The Reserve Bank of India on Thursday reduced its benchmark lending rate, or the repo rate, by 0.25 per cent with the monetary policy committee voting 4:2 in favour of the rate cut. The move may translate into lower monthly installments for home and other loans. The central bank also announced that the limit of collateral-free agriculture loans was being raised from Rs 1 lakh to Rs 1.6 lakh.
This was the first monetary policy presented by Shaktikanta Das after he took over as RBI governor in December 2018. Deputy Governor Viral Acharya and another MPC member, Chetan Ghate, voted for status quo in interest rates, while Das and three others voted for a cut in interest rates. This is the first time the repo rate has been cut since August 2017.
The committee changed the monetary policy stance from calibrated tightening to neutral.
In a statement, the central bank said that CPI inflation was marginally lower than the projected earlier and there have been downward revisions in inflation projections during the course of the year, that reflected the "unprecedented soft inflation recorded across food sub-groups."
The central bank also noted that "the output gap has opened up modestly as actual output has inched lower than potential."
"Investment activity is recovering but supported mainly by public spending on infrastructure. The need is to strengthen private investment activity and buttress private consumption," it said.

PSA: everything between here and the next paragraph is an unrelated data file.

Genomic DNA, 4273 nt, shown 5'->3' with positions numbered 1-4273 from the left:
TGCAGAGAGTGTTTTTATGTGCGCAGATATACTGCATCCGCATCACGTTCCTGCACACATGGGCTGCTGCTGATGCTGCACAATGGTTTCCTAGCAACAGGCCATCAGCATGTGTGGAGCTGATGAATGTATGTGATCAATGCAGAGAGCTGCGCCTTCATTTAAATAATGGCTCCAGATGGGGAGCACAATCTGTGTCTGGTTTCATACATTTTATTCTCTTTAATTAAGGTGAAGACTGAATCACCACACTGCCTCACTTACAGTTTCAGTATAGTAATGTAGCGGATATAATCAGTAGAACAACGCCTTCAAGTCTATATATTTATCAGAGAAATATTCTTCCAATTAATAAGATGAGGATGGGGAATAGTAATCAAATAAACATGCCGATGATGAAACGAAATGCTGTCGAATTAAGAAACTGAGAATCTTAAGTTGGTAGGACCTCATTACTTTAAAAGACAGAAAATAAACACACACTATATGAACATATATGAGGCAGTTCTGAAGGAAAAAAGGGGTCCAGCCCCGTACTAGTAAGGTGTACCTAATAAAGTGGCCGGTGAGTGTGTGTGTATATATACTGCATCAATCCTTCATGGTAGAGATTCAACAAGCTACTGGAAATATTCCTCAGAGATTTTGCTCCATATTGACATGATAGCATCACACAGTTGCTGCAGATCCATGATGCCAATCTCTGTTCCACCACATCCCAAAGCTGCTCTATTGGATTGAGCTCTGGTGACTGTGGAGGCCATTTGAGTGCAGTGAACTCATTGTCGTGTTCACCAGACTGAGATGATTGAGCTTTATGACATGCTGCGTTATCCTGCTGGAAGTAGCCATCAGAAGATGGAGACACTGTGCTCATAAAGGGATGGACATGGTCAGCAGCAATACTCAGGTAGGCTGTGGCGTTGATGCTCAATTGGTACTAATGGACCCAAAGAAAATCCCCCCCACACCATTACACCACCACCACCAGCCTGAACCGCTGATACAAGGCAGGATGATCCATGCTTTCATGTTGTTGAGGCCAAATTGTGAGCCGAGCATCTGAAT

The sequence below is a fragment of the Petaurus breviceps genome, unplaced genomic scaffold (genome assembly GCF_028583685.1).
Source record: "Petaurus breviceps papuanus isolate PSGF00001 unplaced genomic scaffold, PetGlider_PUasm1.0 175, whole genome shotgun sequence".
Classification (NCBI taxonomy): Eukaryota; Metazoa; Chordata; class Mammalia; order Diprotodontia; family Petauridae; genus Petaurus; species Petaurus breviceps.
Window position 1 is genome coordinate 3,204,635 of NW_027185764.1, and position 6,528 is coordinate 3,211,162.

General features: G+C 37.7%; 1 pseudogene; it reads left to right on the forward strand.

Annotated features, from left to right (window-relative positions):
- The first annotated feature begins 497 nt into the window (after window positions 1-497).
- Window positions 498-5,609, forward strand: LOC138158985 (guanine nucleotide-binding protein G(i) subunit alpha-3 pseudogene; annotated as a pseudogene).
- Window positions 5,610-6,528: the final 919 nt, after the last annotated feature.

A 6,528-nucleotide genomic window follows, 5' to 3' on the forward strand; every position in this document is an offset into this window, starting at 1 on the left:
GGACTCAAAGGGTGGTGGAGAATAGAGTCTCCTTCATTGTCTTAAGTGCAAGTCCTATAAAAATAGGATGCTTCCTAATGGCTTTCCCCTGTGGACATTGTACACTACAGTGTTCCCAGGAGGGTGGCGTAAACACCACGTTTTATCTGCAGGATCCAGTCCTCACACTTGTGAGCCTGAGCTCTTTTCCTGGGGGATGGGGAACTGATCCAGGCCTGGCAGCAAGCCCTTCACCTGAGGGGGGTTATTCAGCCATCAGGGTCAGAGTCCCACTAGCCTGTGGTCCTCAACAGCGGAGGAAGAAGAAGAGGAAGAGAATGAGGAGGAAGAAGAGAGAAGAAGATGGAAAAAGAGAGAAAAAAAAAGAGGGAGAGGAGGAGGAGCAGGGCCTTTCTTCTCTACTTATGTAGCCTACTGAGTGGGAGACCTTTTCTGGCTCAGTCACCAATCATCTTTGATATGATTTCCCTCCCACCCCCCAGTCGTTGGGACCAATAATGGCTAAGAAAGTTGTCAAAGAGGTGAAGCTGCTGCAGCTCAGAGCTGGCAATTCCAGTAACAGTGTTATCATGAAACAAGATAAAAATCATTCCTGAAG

The central bank projected GDP growth for 2019-20 at 7.4 per cent.
Listing the factors that influenced the growth outlook, the central bank said, "First, aggregate bank credit and overall financial flows to the commercial sector continue to be strong, but are yet to be broad-based. Secondly, in spite of soft crude oil prices and the lagged impact of the recent depreciation of the Indian rupee on net exports, slowing global demand could pose headwinds."
Trade tensions and associated uncertainties appear to be moderating global growth, the bank said.
The central bank said that headline inflation is projected to remain soft in the near term. The RBI also revised down headline inflation estimates to 2.8 per cent in March quarter, 3.2-3.4 per cent in first half of next fiscal and 3.9 per cent in Q3 of FY20.
With regard to inflation, the central bank said there were "some uncertainties warrant careful monitoring."
Among the factors it listed were: vegetable prices could rise that could cause food inflation to spike, the outlook on oil price continuing to remain hazy, the impact of global trade tensions, the "unusual spike in the prices of health and education", the volatility of financial markets and any change in the monsoon outcome.
"Finally, several proposals in the union budget for 2019-20 are likely to boost aggregate demand by raising disposable incomes, but the full effect of some of the measures is likely to materialise over a period of time," the committee said in the statement.